Harvard Law School Makes Online Zero-L Course Free for All U.S. Law Schools Due to Coronavirus
For Kennedy School Fellows, Epstein-Linked Donors Present a Moral Dilemma
Tenants Grapple with High Rents and Local Turnover at Asana-Owned Properties
In April, Theft Surged as Cambridge Residents Stayed at Home
The History of Harvard's Commencement, Explained
Harvard University Health Services Director Paul J. Barreira sent a University-wide email Thursday morning to confirm cases of influenza and “presumptive mumps” across Harvard’s campus.
Mumps most recently appeared on campus in June 2017 with two confirmed cases. The virus was particularly active during the spring of 2016, with over 60 confirmed cases recorded prior to the end of the 2016 academic year. In 2016, infected students were quarantined for five days by mandate of the Cambridge Public Health Department.
As in his previous emails about mumps, Barreira noted that even individuals who have been vaccinated for the virus are still at risk of infection.
According to the Centers for Disease Control, mumps outbreaks can occur in communities with high vaccination rates—including college campuses—due to their crowded environments.
The state of Massachusetts requires two doses of the vaccine, which, according to the CDC, is 88 percent effective at protecting against mumps, yet still leaves a significant possibility of infection. Barreira said in 2016 that 99 percent of undergraduates had been vaccinated against mumps, as proven through mandatory student vaccine documentation.
Harvard students have been faced with a host of uncommon infectious diseases in the past year, including Hand, Foot, and Mouth Disease in Sept. 2017. With the added threat of a particularly intense nationwide flu season, Barreira advised students to practice good hygiene to lower the risk of flu or mumps infection.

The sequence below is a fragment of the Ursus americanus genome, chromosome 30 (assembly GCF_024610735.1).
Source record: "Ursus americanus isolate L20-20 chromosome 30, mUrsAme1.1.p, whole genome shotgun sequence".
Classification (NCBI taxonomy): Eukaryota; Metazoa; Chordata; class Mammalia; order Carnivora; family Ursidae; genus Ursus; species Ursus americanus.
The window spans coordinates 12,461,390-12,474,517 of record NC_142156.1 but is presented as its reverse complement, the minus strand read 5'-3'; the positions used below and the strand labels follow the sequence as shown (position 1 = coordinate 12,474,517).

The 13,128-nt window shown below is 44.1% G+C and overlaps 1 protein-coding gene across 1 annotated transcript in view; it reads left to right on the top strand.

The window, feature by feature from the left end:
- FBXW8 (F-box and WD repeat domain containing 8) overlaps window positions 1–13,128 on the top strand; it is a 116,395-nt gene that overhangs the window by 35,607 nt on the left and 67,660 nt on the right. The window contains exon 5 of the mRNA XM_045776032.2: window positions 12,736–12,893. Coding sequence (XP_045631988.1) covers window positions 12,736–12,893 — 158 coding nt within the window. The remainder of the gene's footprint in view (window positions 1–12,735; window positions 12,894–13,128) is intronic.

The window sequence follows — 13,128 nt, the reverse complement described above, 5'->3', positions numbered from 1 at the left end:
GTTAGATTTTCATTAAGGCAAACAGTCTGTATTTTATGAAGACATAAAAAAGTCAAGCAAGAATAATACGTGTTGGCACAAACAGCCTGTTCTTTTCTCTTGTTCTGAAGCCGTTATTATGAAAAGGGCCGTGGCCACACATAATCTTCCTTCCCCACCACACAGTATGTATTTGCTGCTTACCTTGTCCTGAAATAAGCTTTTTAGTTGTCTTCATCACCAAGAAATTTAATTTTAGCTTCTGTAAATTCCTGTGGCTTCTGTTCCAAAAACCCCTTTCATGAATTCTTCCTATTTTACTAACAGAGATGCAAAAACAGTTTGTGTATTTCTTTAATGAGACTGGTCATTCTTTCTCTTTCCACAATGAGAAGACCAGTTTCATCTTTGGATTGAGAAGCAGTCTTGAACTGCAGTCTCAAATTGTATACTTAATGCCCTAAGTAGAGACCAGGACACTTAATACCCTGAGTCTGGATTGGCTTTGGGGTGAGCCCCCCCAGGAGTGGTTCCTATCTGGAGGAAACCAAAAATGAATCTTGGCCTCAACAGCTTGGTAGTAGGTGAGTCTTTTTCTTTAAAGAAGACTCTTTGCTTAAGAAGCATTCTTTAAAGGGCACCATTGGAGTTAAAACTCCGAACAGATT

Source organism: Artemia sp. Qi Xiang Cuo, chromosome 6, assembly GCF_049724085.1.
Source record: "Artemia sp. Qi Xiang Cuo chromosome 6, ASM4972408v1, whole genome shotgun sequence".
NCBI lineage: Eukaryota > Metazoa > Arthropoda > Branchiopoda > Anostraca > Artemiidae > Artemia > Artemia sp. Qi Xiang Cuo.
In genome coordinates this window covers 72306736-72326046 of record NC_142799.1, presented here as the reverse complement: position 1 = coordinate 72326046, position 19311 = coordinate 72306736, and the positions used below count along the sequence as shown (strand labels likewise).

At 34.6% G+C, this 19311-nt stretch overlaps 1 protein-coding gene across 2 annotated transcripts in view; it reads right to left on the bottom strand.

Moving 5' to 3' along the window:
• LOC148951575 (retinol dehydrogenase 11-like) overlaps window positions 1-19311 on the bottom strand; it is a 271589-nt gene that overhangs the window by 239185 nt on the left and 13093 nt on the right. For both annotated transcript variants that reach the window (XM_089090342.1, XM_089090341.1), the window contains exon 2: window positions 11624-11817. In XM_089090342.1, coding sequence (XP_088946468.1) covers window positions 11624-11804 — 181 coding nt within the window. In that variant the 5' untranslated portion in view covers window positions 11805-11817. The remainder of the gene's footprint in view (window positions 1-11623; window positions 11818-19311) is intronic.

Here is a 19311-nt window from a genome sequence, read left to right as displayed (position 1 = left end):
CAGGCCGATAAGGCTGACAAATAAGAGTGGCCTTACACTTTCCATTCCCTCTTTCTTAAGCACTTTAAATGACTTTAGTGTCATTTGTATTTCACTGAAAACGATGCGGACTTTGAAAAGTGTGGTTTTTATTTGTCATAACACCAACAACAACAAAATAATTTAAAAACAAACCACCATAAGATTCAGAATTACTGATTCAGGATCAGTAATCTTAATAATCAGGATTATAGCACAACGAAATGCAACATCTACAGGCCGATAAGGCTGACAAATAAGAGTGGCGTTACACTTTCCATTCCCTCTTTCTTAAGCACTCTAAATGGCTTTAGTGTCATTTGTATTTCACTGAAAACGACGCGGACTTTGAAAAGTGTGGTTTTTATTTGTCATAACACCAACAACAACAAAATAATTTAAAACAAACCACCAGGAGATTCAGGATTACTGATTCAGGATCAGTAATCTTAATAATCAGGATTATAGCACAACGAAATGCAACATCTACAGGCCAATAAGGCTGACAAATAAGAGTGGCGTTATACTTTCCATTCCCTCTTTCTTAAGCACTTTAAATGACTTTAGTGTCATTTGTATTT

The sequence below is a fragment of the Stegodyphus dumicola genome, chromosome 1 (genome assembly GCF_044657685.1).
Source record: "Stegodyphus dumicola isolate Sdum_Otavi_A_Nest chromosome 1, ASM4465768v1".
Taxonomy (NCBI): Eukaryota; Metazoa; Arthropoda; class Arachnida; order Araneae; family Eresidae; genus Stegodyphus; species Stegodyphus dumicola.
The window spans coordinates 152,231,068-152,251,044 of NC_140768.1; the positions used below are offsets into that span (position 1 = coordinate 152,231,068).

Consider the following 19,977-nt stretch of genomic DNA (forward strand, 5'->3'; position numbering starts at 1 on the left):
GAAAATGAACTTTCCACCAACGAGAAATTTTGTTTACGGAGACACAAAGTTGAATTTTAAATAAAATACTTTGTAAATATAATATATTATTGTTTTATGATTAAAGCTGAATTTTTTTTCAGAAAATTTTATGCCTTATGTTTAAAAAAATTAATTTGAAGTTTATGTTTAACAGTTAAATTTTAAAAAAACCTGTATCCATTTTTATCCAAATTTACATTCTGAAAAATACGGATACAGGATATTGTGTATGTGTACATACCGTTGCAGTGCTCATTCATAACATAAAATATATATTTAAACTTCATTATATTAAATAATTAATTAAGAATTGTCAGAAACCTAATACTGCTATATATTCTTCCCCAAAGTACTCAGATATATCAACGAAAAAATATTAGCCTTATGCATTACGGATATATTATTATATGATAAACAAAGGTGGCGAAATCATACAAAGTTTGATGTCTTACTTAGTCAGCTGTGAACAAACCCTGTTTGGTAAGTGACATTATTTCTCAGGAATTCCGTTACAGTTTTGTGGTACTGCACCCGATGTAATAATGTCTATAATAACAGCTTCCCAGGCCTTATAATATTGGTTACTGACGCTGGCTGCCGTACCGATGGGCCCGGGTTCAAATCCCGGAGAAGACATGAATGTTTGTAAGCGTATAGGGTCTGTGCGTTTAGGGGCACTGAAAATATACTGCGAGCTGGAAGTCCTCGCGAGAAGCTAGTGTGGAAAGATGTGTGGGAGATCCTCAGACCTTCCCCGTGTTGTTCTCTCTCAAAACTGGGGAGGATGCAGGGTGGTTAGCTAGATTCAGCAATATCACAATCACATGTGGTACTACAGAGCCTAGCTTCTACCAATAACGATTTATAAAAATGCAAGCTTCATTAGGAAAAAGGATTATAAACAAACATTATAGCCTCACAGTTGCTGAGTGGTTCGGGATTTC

“The health and safety of all members of the Harvard community is a top priority, and I want to remind you of simple, preventive measures,” Barreira wrote in his email. “Prevention is centered on good hygiene.”
Barreira listed half a dozen such practices in his email, reminding students to wash their hands, avoid contact with sick individuals, and cough into their elbow, among other suggestions.
Even with good hygiene and preventive practices, mumps has the potential to spread through the air as well as through human-to-human contact, according to the World Health Organization. Infected persons may experience a host of symptoms including facial swelling, jaw pain, ear ache, and testicular swelling.
Barreira concluded his email by encouraging students to call HUHS as soon as possible if they think they might be infected with mumps or the flu, rather than scheduling an appointment or walking in to the clinic.
—Staff writer Ahab Chopra can be reached at firstname.lastname@example.org. Follow him on Twitter @ahab_chopra
Want to keep up with breaking news? Subscribe to our email newsletter.